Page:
As discussed earlier in this blog, the WC insurance process is a delayed system.  The carriers have no way to immediately recover the reserving shortfalls when covering benefits that are totally unexpected.  Such a decision will likely be followed with the plaintiff bar using the decision to pursue permanent TTD benefits for their clients.

One has to wonder whatever happened to Permanent Total benefits as the proper benefit and not Permanent TTD.   According to the case Fowler v. Vista Care , an injured worker can receive Permanent Total Temporary Disability benefits - (sounds confusing?)

One of the more concerning passages from the New Mexico Supreme Court decision was:

The fact that the Legislature removed the duration limits from Section 52–1–41(A) in the same year it expressly created “temporary total disability” as a new subsection of the definition for total disability strongly suggests that the Legislature intended to classify both temporary total disability benefits and permanent total disability benefits as lifetime benefits. See State v. Davis, 2003–NMSC–022, ¶ 12, 134 N.M. 172, 74 P.3d 1064 (observing that the principle of reading statutes together to discern legislative intent “has the greatest probative force in the case of statutes relating to the same subject matter passed at the same session of the legislature”

A decision that rewrites the way that Workers Compensation is underwritten and handled by claims adjusters basically out of the blue can wreak havoc on future policies.  Rewriting basic WC benefit definitions may result in sharp future premium increases.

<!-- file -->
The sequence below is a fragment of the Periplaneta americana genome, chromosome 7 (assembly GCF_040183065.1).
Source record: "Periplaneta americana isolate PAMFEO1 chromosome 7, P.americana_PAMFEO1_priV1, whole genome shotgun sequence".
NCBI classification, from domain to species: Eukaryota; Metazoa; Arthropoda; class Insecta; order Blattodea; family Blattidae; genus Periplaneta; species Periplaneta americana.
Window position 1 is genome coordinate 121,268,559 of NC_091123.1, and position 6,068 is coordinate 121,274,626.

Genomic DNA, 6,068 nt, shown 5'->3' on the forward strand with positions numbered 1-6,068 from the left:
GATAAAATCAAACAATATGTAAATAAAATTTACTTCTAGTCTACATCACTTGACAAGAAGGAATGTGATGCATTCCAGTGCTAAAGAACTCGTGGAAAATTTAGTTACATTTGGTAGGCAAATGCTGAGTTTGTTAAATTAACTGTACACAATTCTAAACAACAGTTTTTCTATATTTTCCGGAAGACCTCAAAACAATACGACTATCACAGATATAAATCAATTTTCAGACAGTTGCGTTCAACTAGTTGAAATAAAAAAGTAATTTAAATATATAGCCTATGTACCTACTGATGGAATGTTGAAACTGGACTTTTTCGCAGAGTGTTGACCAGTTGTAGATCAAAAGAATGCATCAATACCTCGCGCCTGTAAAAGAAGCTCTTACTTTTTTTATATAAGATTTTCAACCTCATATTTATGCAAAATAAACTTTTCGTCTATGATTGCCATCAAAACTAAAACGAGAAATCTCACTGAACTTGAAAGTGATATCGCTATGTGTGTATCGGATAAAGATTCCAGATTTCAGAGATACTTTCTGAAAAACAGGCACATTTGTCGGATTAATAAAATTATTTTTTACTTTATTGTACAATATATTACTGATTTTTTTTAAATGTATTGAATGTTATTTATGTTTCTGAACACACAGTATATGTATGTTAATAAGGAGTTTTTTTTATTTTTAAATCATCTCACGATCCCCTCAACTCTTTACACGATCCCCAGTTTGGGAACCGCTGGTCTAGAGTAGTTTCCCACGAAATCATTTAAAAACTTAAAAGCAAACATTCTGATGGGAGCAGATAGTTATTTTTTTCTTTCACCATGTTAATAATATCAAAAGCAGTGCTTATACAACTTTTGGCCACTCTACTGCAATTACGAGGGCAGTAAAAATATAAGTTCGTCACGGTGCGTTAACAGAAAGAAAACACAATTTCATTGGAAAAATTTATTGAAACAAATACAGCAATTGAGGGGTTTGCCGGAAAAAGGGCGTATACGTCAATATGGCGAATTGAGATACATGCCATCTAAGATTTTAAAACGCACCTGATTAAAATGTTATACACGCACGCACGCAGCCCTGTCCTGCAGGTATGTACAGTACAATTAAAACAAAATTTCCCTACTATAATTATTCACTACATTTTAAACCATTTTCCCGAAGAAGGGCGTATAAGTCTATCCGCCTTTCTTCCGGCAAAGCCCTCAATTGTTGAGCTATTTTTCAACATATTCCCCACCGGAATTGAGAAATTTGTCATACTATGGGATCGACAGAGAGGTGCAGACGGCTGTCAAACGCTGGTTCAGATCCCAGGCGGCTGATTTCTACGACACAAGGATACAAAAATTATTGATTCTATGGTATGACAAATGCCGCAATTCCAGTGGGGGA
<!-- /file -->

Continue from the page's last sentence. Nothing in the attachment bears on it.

Temporary Total is just that - temporary in nature.  


The New Mexico Courts issued a controversial medical marijuana decision last month.  In 2013, the Florida courts attempted to rewrite the basic definitions of Workers Comp benefits.   


The worst case result is that WC carriers decide not to write business in a state due to court decisions or legislation which create a very unprofitable environment.  


California is the most obvious example where carriers could not afford to write business.  SCIF ended up writing over 60% of the premiums as the insurer of last resort.  

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Jun 5, 2014

Canceling Your Policy Right After Renewal Or Premium Audit Can Be Very Costly

We receive this question at least once per week.   This is an almost verbatim question from two weeks ago with editing for length.

Question - "We just renewed our Workers Compensation policy. We do not agree with our (premium audit or policy terms).   Our company wants to cancel our renewal policy and move on to another carrier.  Can we do this? Is there any penalty for moving our business to another carrier?"

Answer - Without looking over the information, canceling a just renewed Workers Compensation policy may not be the best choice.  Employers sometimes want to end the relationship with their carrier regardless of cost.  This may lead you to the "penny-wise and pound foolish" adage.

The main economic burden that will be placed on your company is the Godzilla-like short rate penalty.  The short rate penalty is a rating bureau approved penalty that will be assessed on an employer that switches coverage before renewal.  The penalty can be significant early in the policy.  There are a few strategies to avoid having to switch before the next renewal or your company may not switch even at the next renewal.

Obtain the policy from your agent at least a few weeks before renewal.  Read through the policy very carefully.  Read through your expiring policy.  Discuss any concerns with your agent at least two weeks before renewal.  If your company does not like the policy quoted, ask for another quote.

Prepare for your premium audit by providing a knowledgeable person to talk with the premium auditor. This person should have organized records with all data that the premium auditor will ask for in their letter to you.

You have the right to dispute the current audit or a limited number of past premium audits.  Exercise this right cautiously.  Saying that "we are just paying too much premium $$ without backup information will likely alienate your carrier and agent.